“The face is a picture of the mind with the eyes as its interpreter,” Marcus Tullius Cicero, the ancient Roman orator, statesman, and writer once said. Though he wasn't a social scientist, research that would be published thousands of years after he lived would nevertheless support his statement. With a smile or a frown, our faces can effortlessly communicate to others how we're feeling. But recent studies have found that the human face can also convey essential characteristics that make us who we are. Here are just three things our faces can tell the world:
Can a person's face reveal if they are aggressive? Yes, if you're male, according to research. Studies have found that the ratio of facial width-to-height (i.e., how narrow or wide the face is) is associated with aggression. Take a study in which participants viewed photographs of men wearing neutral expression for 1200 milliseconds, and whose behavioral aggressiveness had been assessed. Participants were then asked to estimate the inclination of these photographed men to be aggressive. What did the researchers find? The participants' estimates correlated not only with the facial width-to-height ratio in both the photographs of the men, but also their actual aggressive behavior.
These results were replicated in a follow-up study in which participants were exposed to the photographs of these men, but for only a mere 39 milliseconds. These findings support the notion that facial width-to-height ratio may be an advertisement of aggressiveness, and is consistent with research demonstrating that higher levels of testosterone are related to both wider faces and dominant behavior in men.
Can you tell whether a person is gay from their facial structure? Remarkably, a handful of studies have found that certain facial features are associated with sexual orientation. Consider a study that looked at this relationship in a novel way. Investigators recruited straight and gay men and women at a Canadian university campus as well as Canadian Pride and sexuality events, took their photographs, and from these images computed their facial metrics using a sophisticated facial modeling program. The results were striking: A person's facial structure differed depending on their sexual orientation. Gay and straight women differed in 17 out of 63 facial features, while gay and straight men differed in 11 out of 63 facial features.
There were also some significant differences between the sexes. Gay women had noses that were more turned up (as they are also more turned up in straight men), mouths that were more puckered, smaller foreheads, and slightly more masculine face shapes than straight women. Gay men had cheeks that bulged out more, shorter noses (as they are also more short in straight women), and foreheads that were more tilted back than those of the straight men. The authors argue that understanding what gives rise to these differences in facial structure might also lead to a deeper understanding of the development of sexual orientation.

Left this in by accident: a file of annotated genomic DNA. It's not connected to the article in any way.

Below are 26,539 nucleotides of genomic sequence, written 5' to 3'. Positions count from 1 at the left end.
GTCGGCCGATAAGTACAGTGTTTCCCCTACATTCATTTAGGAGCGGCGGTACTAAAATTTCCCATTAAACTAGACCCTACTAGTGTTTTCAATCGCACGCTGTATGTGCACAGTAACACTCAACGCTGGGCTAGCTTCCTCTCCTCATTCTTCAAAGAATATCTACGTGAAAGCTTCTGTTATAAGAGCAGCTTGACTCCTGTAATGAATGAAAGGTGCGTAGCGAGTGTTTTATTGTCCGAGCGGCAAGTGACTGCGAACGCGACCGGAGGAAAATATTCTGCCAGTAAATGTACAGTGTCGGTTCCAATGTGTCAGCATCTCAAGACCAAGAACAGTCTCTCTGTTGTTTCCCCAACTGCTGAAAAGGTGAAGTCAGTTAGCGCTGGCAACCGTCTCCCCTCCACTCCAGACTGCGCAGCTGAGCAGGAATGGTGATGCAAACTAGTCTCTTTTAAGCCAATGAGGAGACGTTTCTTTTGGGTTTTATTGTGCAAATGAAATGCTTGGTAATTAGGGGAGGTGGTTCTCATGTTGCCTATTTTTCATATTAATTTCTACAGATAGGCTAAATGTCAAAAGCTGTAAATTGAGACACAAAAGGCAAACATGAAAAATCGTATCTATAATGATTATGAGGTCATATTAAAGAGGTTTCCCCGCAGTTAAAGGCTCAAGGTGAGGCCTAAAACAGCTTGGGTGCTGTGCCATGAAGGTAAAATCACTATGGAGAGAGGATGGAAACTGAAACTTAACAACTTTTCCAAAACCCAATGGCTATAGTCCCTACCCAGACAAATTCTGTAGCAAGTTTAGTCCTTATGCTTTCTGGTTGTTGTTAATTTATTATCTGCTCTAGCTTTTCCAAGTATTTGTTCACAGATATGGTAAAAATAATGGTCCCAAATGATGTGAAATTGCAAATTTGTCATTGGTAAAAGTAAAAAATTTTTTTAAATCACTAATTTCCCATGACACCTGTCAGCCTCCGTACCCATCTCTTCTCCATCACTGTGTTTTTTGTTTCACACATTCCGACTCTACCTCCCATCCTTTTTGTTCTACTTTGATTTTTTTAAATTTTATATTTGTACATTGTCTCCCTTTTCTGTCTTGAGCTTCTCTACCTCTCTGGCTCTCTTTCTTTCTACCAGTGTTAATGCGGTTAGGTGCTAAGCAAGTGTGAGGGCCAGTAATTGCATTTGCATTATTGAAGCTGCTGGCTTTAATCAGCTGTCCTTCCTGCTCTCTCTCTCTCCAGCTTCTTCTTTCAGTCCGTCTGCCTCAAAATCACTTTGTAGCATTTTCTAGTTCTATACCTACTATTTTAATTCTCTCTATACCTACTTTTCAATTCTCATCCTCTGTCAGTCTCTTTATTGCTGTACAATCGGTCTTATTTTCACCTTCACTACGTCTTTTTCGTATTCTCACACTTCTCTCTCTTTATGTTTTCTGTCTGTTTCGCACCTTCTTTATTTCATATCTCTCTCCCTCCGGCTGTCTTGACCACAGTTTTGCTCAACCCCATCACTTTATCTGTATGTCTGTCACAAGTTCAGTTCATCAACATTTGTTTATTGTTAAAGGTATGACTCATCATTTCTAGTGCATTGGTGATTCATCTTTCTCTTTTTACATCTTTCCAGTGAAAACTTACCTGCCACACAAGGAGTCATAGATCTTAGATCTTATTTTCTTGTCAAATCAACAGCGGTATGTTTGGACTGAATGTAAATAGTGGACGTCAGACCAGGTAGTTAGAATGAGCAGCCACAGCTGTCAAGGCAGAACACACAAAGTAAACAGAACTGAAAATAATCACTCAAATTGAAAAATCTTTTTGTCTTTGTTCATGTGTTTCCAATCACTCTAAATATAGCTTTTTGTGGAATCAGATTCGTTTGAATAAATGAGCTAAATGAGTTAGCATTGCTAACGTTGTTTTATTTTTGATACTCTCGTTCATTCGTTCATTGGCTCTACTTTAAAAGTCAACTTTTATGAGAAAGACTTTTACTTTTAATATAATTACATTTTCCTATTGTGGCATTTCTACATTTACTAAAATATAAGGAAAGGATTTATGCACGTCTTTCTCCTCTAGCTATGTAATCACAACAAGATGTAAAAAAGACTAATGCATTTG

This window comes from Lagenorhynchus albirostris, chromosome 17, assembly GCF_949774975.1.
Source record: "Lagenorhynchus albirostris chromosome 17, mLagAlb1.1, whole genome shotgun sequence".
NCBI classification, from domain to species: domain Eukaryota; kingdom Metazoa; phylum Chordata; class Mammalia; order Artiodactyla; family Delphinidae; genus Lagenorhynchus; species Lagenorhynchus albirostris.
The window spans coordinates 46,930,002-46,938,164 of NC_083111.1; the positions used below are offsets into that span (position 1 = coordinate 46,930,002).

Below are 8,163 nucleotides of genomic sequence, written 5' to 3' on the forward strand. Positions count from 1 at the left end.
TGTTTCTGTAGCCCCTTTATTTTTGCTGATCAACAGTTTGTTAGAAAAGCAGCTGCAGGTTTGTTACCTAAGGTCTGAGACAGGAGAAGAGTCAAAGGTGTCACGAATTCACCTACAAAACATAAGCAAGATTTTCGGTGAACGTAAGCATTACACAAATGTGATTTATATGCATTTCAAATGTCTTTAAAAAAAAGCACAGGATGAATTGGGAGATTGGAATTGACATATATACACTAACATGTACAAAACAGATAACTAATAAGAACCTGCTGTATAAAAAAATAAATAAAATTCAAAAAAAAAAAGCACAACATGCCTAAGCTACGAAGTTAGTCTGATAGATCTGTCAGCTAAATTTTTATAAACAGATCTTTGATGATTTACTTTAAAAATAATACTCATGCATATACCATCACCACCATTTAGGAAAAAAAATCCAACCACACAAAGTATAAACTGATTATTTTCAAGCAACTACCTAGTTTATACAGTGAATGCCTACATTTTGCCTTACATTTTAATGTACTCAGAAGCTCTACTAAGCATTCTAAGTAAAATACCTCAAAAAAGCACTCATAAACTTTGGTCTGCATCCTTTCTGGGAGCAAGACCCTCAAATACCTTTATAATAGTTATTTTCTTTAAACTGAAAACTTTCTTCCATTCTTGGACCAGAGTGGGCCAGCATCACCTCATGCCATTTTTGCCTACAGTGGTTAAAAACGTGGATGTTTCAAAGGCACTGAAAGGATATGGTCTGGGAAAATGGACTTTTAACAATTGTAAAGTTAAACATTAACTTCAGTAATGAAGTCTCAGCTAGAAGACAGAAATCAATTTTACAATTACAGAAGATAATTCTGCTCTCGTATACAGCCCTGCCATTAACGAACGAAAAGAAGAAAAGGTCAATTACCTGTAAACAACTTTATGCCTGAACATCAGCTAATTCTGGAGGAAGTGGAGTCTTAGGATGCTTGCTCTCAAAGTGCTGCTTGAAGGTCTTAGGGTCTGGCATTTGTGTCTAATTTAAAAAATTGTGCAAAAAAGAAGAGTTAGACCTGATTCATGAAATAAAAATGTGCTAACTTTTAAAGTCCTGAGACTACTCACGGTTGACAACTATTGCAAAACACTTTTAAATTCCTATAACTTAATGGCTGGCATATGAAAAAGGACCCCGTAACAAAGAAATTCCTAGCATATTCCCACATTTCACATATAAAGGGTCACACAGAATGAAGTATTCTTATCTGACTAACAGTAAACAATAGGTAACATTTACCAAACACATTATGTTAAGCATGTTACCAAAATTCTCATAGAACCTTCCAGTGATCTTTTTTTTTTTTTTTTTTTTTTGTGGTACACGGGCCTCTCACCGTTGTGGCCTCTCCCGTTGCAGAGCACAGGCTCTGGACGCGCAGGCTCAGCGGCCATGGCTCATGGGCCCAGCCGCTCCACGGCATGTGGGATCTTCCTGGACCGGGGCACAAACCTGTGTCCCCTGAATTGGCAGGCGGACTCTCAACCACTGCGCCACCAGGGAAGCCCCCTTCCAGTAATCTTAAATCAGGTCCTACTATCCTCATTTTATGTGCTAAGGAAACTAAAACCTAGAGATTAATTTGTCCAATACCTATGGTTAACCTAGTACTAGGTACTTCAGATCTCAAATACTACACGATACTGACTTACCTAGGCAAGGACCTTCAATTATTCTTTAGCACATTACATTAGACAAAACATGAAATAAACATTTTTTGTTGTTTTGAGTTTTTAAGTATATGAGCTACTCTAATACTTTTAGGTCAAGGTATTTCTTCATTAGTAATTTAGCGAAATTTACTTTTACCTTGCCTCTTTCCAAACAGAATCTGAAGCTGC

Is your personality written on your face? Indeed, research has found associations between facial features and personality. One fascinating study looked at this relationship by using the widely known “Big Five” personality model (which includes openness, conscientiousness, extraversion, agreeableness, and neuroticism) and 3D images of faces of 834 Han Chinese volunteers, and examined the statistical links between them.
What did the results reveal? In men, the factors of agreeableness and conscientiousness were significantly correlated with certain facial characteristics. Those who were higher on agreeableness had eyebrows that appeared to be “lifted up” and smaller forehead spans (i.e., the distance between the eyebrows and the hairline). By contrast, lower levels of agreeableness were associated with the opposite, that is, a jaw and eyebrows that were sunken. Similarly, higher levels of conscientiousness were correlated with “lifted eyes” and “laterally extended” eyebrows, as well as with eyes that were opened wider. These faces also had a “withdrawing” upper lip and tightened jaw muscles, with visible tension around the mouth.
This is in contrast to the apparently relaxed face associated with low levels of conscientiousness, with brows and eyes that naturally drooped due to gravity as well as relaxed muscles around the mouth. The authors note that those who showed lower levels of agreeableness and conscientiousness were similar in that both faces showed a sense of relaxation and indifference.
For women, extraversion was the only significant factor that correlated with facial structure. Higher levels of extraversion were related to more protruding nose and lips, a recessive chin, and masseter muscles (the jaw muscles used in chewing). By contrast, the face of those with lower extraversion levels showed the reverse pattern, in which the area around the nose appeared to press against the face. These findings suggest that perhaps psychological traits can—to some degree—be read on a person's face, though more studies would be needed to understand this phenomenon.
Justin M. Carré, Cheryl M. McCormick, Catherine J. Mondloch. Facial Structure Is a Reliable Cue of Aggressive Behavior. October 2009
Sile Hu, Jieyi Xiong, Pengcheng Fu, Lu Qiao, Jingze Tan, Li Jin, Kun Tang. Signatures of personality on dense 3D facial images. Scientific Reports doi: 10.1038/s41598-017-00071-5. May 27, 2016.
Skorska MN1, Geniole SN, Vrysen BM, McCormick CM, Bogaert AF. Facial Structure Predicts Sexual Orientation in Both Men and Women. Arch Sex Behav. 2015 Jul;44(5):1377-94. doi: 10.1007/s10508-014-0454-4. Epub 2014 Dec 31.